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Raising minimum wage would ease poverty but cost some jobs

Do you remember President Obama saying he will try to raise the minimum wage to 10.10 dollars per hour (from 7.25 dollars/hour) a few weeks ago? Supporters of raising the federal minimum wage say it will increase productivity, lower turnover, and increase wages for 28 million workers. However, as we are aware, critics argue that higher minimum wage will hurt jobs and consumers.  This is a sensitive issue that is extremely difficult for the congress to make decision on.

We have a new analysis from the nonpartisan Congressional Budget Office (CBO) pointing out that both sides have a point. While gradually raising the minimum wage to $10.10 would boost the incomes of low-wage workers and lift 900,000 out of poverty, it results in the loss of 500,000 jobs.

The point I am trying to make here is: Is 500,000 jobs a lot? On macro level, CBO says it represents only a 0.3% decrease in employment. It might hurt in short term, but we can consider it as an investment for the long term.  Also, as prof. mentioned in a comment, there are people with more than two jobs to survive. Higher minimum wage can help them to increase productivity and give more leisure hours.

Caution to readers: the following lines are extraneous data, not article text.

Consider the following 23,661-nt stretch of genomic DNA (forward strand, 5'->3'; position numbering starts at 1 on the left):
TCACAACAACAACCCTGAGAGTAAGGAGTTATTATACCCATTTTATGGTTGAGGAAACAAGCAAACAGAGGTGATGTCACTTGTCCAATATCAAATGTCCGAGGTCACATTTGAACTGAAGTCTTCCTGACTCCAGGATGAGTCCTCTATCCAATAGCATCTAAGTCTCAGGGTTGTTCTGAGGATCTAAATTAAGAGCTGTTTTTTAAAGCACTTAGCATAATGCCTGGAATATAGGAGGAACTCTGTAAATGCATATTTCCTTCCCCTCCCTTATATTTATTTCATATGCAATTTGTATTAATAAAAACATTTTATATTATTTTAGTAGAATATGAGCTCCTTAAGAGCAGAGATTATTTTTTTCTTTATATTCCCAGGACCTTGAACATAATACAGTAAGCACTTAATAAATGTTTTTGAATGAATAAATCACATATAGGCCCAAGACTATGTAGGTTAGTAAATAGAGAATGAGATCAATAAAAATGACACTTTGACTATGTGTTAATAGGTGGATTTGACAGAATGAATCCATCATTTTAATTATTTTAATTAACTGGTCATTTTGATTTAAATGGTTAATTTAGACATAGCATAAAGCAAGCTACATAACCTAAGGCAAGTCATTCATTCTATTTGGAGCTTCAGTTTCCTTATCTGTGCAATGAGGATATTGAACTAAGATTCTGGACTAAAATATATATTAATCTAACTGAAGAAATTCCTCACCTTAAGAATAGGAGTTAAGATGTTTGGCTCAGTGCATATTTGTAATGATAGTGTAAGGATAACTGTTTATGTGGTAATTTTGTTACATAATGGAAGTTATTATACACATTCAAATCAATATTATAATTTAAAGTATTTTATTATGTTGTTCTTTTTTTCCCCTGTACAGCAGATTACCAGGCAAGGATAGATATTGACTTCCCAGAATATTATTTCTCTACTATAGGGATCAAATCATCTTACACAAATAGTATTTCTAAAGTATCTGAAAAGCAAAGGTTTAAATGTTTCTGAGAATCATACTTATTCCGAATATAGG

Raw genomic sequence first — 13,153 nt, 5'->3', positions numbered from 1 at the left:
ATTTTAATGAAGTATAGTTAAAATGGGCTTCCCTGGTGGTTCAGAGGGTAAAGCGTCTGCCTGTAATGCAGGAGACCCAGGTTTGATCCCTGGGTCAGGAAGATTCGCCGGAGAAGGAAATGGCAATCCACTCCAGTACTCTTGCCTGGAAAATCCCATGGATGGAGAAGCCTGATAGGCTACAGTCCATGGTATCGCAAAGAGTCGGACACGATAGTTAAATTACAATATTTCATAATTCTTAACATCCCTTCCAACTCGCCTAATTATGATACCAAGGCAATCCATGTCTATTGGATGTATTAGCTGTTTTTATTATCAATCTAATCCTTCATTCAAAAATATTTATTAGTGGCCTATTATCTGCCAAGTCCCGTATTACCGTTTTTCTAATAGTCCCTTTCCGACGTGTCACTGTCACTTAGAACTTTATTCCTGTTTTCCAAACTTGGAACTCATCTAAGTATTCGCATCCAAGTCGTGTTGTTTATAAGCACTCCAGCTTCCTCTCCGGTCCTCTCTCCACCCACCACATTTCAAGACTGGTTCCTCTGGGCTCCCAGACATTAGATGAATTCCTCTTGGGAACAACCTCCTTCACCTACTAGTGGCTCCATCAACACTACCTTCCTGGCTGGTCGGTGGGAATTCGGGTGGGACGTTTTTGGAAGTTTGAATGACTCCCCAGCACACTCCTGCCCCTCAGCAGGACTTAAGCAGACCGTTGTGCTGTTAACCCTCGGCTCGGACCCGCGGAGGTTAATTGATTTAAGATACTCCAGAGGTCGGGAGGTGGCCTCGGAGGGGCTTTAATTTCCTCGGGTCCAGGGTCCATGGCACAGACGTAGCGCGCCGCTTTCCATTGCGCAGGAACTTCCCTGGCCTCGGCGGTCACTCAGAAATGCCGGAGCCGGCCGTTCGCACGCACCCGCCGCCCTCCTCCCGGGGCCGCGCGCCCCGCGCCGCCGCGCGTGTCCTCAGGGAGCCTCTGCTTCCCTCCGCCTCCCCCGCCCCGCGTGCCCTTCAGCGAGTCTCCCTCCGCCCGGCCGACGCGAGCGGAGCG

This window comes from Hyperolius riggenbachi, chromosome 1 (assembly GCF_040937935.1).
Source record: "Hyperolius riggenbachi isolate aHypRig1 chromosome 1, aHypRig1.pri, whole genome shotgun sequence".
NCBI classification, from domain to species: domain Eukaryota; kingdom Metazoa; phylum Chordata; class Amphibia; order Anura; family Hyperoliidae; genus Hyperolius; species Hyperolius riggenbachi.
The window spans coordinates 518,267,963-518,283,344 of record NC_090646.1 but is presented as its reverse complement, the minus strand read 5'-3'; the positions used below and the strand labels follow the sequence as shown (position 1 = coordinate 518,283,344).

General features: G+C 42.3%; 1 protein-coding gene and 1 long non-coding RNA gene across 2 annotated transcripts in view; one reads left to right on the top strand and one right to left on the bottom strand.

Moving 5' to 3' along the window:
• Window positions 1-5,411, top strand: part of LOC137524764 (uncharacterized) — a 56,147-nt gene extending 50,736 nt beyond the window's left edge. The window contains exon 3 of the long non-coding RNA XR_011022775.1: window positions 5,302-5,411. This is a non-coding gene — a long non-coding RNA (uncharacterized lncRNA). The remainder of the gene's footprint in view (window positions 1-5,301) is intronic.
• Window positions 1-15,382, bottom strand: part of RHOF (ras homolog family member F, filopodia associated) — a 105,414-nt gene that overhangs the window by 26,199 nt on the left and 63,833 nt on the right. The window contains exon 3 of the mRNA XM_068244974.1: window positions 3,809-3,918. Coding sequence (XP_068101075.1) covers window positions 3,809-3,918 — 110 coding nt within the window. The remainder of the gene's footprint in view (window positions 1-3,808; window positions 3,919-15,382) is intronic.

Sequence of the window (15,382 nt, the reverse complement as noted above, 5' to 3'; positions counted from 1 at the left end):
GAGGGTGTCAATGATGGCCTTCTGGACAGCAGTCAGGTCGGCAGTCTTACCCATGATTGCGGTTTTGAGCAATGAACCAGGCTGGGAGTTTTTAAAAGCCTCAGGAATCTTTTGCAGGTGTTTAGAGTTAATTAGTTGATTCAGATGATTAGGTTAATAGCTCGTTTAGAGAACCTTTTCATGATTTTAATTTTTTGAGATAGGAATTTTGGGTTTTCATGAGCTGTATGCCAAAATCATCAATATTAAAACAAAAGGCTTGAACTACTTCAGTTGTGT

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While the Congress is still in debate, Gap CEO Glenn Murphy announced that the retailer will start paying the U.S. workers at least $9 an hour in June of this year, and $10 an hour in 2015. He said, “Our decision to invest in front line employees will directly support our business, and is one that we expect to deliver a return many times over.”  He also said this is not a political issue to us.

However, apparently, it is political issue to the Congress. CNN Money says, “Once the CBO report came out: Republicans who oppose the $10.10 proposal immediately seized on CBO’s job loss estimates, while Democrats touted the agency’s assessment that a higher minimum would lift 900,000 workers out of poverty.”

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